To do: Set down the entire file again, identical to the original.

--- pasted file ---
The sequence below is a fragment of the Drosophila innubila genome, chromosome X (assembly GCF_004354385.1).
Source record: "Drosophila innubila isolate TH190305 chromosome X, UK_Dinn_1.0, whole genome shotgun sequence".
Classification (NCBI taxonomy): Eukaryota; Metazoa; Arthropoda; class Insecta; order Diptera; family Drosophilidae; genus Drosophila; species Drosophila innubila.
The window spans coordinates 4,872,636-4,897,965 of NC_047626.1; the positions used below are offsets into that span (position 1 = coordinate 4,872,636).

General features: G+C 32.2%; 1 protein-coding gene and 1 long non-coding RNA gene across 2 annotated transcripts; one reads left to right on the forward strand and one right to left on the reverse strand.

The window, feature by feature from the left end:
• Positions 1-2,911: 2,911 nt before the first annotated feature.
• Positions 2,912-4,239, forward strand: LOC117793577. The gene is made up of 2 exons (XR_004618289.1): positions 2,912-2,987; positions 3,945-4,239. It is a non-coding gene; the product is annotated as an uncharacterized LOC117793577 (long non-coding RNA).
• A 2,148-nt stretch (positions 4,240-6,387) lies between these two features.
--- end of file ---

The sequence below is a fragment of the Drosophila innubila genome, chromosome X (assembly GCF_004354385.1).
Source record: "Drosophila innubila isolate TH190305 chromosome X, UK_Dinn_1.0, whole genome shotgun sequence".
Classification (NCBI taxonomy): Eukaryota; Metazoa; Arthropoda; class Insecta; order Diptera; family Drosophilidae; genus Drosophila; species Drosophila innubila.
The window spans coordinates 4,872,636-4,897,965 of NC_047626.1; the positions used below are offsets into that span (position 1 = coordinate 4,872,636).

General features: G+C 32.2%; 1 protein-coding gene and 1 long non-coding RNA gene across 2 annotated transcripts; one reads left to right on the forward strand and one right to left on the reverse strand.

The window, feature by feature from the left end:
• Positions 1-2,911: 2,911 nt before the first annotated feature.
• Positions 2,912-4,239, forward strand: LOC117793577. The gene is made up of 2 exons (XR_004618289.1): positions 2,912-2,987; positions 3,945-4,239. It is a non-coding gene; the product is annotated as an uncharacterized LOC117793577 (long non-coding RNA).
• A 2,148-nt stretch (positions 4,240-6,387) lies between these two features.